Some further study has been helpful. Am I close to the mark in answering my own question?

- Further reading shows that Swift's rationalized operator precedence levels broadly align with those of Erlang and Go. (However, those languages also seem to lack documentation on how they arrived at this set of precedence levels.)

- It is quite evident why << is considered exponentiative.

- Dennis Ritchie has explained <http://www.lysator.liu.se/c/dmr-on-or.html> why & has lower precedence than == in C, and why in hindsight that is better off changed. This change has been implemented in Swift/Go/Erlang and also in other languages like Python.

- & is considered multiplicative because for two bits A and B, A & B == A * B.

- ^ and | should have equal precedence to - and +, respectively, by analogous reasoning.

- It also happens to be rational for & to have higher precedence than | by analogy with && and ||.

Yep, this is all right.

It's a bit of a bummer, if this line of reasoning was indeed used in arriving at these operator precedence levels, that Swift will not allow evaluation of true * true (etc.) without casting. I would expect true & true == true * true.

I’m not sure what you mean here. You want multiplication defined on booleans?

-Chris
_______________________________________________
swift-evolution mailing list
swift-evolution@swift.org
https://lists.swift.org/mailman/listinfo/swift-evolution


(Xiaodi Wu) #11

Yes all good points--and very interesting history from Dave. Thanks all.

···

On Mon, Feb 15, 2016 at 1:47 PM Taras Zakharko <taras.zakharko@uzh.ch> wrote:

I think the teacher should just do a better job explaining group theory :wink:
Its perfectly consistent to treat * and & separately, because they de-facto
interpret their arguments as different types.

— T

On 15 Feb 2016, at 20:17, Xiaodi Wu via swift-evolution < > swift-evolution@swift.org> wrote:

Yes, but not enough to claim limited resources needed for pressing
matters. It's not a feature anyone would clamor for, more a product of the
foolish consistency hobgoblin. Rationale: it is possible in JavaScript (for
instance) to evaluate true * true, but not in Swift. [I'm aware that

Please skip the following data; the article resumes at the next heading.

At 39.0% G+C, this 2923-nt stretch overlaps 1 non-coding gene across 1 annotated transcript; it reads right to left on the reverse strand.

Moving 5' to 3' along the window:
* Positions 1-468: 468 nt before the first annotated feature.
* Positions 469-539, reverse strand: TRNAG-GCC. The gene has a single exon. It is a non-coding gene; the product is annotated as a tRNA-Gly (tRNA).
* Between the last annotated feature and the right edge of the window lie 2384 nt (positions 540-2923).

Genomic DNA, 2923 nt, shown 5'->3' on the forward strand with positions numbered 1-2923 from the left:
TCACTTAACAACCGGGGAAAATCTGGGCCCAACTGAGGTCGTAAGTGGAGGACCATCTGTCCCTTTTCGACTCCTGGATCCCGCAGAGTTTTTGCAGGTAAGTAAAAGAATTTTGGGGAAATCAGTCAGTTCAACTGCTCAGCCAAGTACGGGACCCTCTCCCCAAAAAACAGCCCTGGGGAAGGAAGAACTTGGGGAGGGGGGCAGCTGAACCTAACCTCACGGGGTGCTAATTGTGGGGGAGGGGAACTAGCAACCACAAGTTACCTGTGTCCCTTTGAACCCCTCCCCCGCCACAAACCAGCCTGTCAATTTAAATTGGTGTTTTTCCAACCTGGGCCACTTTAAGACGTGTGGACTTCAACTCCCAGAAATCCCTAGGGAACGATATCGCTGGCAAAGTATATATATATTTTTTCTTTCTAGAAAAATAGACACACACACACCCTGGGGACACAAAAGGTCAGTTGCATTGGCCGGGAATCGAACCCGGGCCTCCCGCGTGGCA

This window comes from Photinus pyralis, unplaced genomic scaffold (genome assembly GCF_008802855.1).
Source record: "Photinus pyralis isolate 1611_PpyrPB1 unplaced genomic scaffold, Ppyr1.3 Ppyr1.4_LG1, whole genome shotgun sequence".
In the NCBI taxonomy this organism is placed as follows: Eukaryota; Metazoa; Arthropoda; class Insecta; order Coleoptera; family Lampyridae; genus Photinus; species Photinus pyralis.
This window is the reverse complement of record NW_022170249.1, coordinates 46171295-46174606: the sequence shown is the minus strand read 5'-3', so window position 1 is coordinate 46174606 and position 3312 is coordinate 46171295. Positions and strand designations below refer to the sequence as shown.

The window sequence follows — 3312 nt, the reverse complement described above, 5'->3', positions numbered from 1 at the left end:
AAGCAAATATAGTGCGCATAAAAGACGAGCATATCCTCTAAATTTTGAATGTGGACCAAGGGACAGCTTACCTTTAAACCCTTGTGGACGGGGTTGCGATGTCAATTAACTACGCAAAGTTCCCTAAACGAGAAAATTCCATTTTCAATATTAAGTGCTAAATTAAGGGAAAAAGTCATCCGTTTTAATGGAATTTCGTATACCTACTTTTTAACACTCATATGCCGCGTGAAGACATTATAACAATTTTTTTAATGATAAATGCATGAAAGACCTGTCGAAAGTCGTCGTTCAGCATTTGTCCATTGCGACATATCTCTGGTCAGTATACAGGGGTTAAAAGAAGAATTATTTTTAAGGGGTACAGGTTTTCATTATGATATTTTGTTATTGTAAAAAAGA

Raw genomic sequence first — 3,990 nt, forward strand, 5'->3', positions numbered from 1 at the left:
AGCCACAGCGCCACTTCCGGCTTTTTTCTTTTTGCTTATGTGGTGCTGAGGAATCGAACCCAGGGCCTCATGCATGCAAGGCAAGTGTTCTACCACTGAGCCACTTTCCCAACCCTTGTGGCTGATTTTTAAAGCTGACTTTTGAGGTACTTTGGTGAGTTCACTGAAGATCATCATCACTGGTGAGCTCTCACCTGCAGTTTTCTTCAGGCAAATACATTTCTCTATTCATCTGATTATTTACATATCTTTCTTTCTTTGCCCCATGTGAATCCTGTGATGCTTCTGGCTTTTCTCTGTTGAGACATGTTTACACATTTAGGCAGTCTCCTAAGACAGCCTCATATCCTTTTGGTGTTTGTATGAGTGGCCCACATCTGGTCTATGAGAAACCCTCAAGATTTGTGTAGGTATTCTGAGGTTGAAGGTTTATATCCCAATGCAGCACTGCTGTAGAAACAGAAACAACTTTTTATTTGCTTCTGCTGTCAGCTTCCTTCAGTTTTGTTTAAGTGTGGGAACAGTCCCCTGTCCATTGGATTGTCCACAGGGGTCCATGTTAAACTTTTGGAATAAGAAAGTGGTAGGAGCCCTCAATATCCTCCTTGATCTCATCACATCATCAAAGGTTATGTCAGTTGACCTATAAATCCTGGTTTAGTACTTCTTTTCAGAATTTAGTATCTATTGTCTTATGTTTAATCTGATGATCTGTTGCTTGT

implicit casting is taking place in JavaScript, and that the return type
isn't a Boolean.] It comes into play in exactly one scenario I can think of:

Student: "Why is & a multiplicative operation?"
Teacher: "Well, because for two bits A and B, A & B == A * B."
Student: "That's interesting, let me try it with the only type I know that
represents a single bit of data."
[At this point the student should, IMO, be able to actually evaluate A * B
where A and B are booleans.]

Analogous rationale for defining &+ and &- on booleans.

On Mon, Feb 15, 2016 at 12:20 PM Chris Lattner <clattner@apple.com> wrote:

On Feb 14, 2016, at 10:25 AM, Xiaodi Wu <xiaodi.wu@gmail.com> wrote:

Some further study has been helpful. Am I close to the mark in answering
my own question?

- Further reading shows that Swift's rationalized operator precedence
levels broadly align with those of Erlang and Go. (However, those languages
also seem to lack documentation on how they arrived at this set of
precedence levels.)

- It is quite evident why << is considered exponentiative.

- Dennis Ritchie has explained <
http://www.lysator.liu.se/c/dmr-on-or.html> why & has lower precedence
than == in C, and why in hindsight that is better off changed. This change
has been implemented in Swift/Go/Erlang and also in other languages like
Python.

- & is considered multiplicative because for two bits A and B, A & B == A
* B.

- ^ and | should have equal precedence to - and +, respectively, by
analogous reasoning.

- It also happens to be rational for & to have higher precedence than |
by analogy with && and ||.

Yep, this is all right.

It's a bit of a bummer, if this line of reasoning was indeed used in
arriving at these operator precedence levels, that Swift will not allow
evaluation of true * true (etc.) without casting. I would expect true &
true == true * true.

I’m not sure what you mean here. You want multiplication defined on
booleans?

-Chris

_______________________________________________

swift-evolution mailing list
swift-evolution@swift.org
https://lists.swift.org/mailman/listinfo/swift-evolution